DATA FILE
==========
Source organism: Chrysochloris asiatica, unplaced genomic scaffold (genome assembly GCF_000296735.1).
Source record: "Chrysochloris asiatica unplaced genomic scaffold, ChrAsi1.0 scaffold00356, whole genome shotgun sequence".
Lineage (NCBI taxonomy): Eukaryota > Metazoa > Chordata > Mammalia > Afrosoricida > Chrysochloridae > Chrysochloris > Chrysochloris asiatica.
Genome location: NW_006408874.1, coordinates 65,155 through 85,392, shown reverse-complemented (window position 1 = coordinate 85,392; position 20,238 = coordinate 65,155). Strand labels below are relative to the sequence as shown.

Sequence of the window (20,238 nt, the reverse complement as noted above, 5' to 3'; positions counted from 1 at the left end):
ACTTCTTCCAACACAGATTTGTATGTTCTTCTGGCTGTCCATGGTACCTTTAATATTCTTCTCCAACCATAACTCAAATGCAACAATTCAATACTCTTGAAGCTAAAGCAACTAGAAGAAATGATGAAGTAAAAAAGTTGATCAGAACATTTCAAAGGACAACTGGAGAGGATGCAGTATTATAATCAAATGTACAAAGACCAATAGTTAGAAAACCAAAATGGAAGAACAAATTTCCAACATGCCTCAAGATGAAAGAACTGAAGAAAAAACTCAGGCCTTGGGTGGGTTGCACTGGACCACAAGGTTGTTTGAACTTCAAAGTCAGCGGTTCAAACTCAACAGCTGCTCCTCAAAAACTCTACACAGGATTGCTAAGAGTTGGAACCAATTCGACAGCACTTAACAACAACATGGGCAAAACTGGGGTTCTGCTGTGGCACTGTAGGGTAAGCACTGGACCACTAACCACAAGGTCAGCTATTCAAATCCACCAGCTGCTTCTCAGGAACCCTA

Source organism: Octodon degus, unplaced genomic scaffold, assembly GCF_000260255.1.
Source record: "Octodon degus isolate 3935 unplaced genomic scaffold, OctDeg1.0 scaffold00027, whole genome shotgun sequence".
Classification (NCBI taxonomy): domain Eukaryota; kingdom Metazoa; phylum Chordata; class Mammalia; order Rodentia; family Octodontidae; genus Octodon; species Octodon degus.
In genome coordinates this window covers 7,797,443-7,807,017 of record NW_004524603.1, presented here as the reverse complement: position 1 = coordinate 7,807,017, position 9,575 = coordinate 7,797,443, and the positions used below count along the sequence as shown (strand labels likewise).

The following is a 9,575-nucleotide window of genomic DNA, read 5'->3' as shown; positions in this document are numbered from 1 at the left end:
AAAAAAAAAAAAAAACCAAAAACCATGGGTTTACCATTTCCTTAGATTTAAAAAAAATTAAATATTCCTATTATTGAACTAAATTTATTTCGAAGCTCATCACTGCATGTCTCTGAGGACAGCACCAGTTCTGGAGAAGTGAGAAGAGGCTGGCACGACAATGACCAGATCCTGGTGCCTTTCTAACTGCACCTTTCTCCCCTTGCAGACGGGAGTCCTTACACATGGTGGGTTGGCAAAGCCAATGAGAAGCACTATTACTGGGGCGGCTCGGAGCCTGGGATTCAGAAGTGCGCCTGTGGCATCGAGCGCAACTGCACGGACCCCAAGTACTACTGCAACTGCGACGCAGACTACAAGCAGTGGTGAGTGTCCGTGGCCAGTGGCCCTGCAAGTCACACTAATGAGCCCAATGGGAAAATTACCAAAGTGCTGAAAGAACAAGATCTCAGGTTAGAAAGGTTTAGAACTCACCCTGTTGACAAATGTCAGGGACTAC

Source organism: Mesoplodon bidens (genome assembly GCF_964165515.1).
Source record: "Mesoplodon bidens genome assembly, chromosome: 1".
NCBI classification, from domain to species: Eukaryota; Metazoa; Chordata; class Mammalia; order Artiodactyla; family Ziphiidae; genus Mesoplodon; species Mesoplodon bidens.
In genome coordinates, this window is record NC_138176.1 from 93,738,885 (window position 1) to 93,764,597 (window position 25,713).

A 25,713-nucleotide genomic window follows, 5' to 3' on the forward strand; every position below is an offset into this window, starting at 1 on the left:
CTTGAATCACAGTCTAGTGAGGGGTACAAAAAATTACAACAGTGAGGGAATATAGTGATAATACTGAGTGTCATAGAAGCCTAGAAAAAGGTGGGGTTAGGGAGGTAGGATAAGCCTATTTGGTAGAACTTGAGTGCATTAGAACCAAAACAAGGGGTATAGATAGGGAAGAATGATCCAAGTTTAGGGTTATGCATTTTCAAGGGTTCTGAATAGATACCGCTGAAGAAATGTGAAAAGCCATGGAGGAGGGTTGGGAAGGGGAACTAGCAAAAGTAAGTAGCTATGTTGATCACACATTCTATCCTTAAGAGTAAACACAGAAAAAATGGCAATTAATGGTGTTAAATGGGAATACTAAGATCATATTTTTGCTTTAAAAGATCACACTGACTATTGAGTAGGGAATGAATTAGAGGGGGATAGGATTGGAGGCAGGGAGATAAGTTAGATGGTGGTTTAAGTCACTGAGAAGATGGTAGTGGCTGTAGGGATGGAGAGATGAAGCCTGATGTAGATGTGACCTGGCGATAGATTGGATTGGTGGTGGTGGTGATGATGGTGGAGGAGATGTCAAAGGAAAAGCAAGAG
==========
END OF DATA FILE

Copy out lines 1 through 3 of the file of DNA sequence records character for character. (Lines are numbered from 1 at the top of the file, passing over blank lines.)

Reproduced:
Source organism: Chrysochloris asiatica, unplaced genomic scaffold (genome assembly GCF_000296735.1).
Source record: "Chrysochloris asiatica unplaced genomic scaffold, ChrAsi1.0 scaffold00356, whole genome shotgun sequence".
Lineage (NCBI taxonomy): Eukaryota > Metazoa > Chordata > Mammalia > Afrosoricida > Chrysochloridae > Chrysochloris > Chrysochloris asiatica.